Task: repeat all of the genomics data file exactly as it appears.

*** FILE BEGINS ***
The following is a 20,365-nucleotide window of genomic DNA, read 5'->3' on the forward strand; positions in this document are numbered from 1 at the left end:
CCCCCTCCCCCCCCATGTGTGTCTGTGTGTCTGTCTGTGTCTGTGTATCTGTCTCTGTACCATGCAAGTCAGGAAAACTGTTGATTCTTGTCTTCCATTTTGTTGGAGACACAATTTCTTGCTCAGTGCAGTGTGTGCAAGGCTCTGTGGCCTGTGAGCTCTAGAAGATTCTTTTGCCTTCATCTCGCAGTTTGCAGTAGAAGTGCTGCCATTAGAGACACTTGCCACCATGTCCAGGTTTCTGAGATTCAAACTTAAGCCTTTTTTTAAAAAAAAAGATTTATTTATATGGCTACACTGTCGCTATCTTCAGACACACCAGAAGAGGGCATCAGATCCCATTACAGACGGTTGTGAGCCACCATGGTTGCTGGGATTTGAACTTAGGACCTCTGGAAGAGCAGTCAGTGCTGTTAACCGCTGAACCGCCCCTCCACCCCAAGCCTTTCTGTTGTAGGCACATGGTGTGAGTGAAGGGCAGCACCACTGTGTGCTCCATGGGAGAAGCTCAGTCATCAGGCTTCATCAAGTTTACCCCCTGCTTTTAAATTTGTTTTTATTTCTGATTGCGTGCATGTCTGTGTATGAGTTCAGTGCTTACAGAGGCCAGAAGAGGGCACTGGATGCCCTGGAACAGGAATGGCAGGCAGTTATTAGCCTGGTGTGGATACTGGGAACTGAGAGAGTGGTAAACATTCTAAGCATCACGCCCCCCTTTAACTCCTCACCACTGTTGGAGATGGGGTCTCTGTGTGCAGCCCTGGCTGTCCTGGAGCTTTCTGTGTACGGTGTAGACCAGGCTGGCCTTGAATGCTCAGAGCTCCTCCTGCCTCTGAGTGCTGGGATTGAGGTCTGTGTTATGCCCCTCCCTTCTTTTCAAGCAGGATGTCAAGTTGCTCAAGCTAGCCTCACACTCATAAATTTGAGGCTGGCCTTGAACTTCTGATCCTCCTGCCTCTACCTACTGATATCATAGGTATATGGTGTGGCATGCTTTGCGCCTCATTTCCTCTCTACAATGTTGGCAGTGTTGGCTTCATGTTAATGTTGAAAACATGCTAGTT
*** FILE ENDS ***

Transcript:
The following is a 20,365-nucleotide window of genomic DNA, read 5'->3' on the forward strand; positions in this document are numbered from 1 at the left end:
CCCCCTCCCCCCCCATGTGTGTCTGTGTGTCTGTCTGTGTCTGTGTATCTGTCTCTGTACCATGCAAGTCAGGAAAACTGTTGATTCTTGTCTTCCATTTTGTTGGAGACACAATTTCTTGCTCAGTGCAGTGTGTGCAAGGCTCTGTGGCCTGTGAGCTCTAGAAGATTCTTTTGCCTTCATCTCGCAGTTTGCAGTAGAAGTGCTGCCATTAGAGACACTTGCCACCATGTCCAGGTTTCTGAGATTCAAACTTAAGCCTTTTTTTAAAAAAAAAGATTTATTTATATGGCTACACTGTCGCTATCTTCAGACACACCAGAAGAGGGCATCAGATCCCATTACAGACGGTTGTGAGCCACCATGGTTGCTGGGATTTGAACTTAGGACCTCTGGAAGAGCAGTCAGTGCTGTTAACCGCTGAACCGCCCCTCCACCCCAAGCCTTTCTGTTGTAGGCACATGGTGTGAGTGAAGGGCAGCACCACTGTGTGCTCCATGGGAGAAGCTCAGTCATCAGGCTTCATCAAGTTTACCCCCTGCTTTTAAATTTGTTTTTATTTCTGATTGCGTGCATGTCTGTGTATGAGTTCAGTGCTTACAGAGGCCAGAAGAGGGCACTGGATGCCCTGGAACAGGAATGGCAGGCAGTTATTAGCCTGGTGTGGATACTGGGAACTGAGAGAGTGGTAAACATTCTAAGCATCACGCCCCCCTTTAACTCCTCACCACTGTTGGAGATGGGGTCTCTGTGTGCAGCCCTGGCTGTCCTGGAGCTTTCTGTGTACGGTGTAGACCAGGCTGGCCTTGAATGCTCAGAGCTCCTCCTGCCTCTGAGTGCTGGGATTGAGGTCTGTGTTATGCCCCTCCCTTCTTTTCAAGCAGGATGTCAAGTTGCTCAAGCTAGCCTCACACTCATAAATTTGAGGCTGGCCTTGAACTTCTGATCCTCCTGCCTCTACCTACTGATATCATAGGTATATGGTGTGGCATGCTTTGCGCCTCATTTCCTCTCTACAATGTTGGCAGTGTTGGCTTCATGTTAATGTTGAAAACATGCTAGTT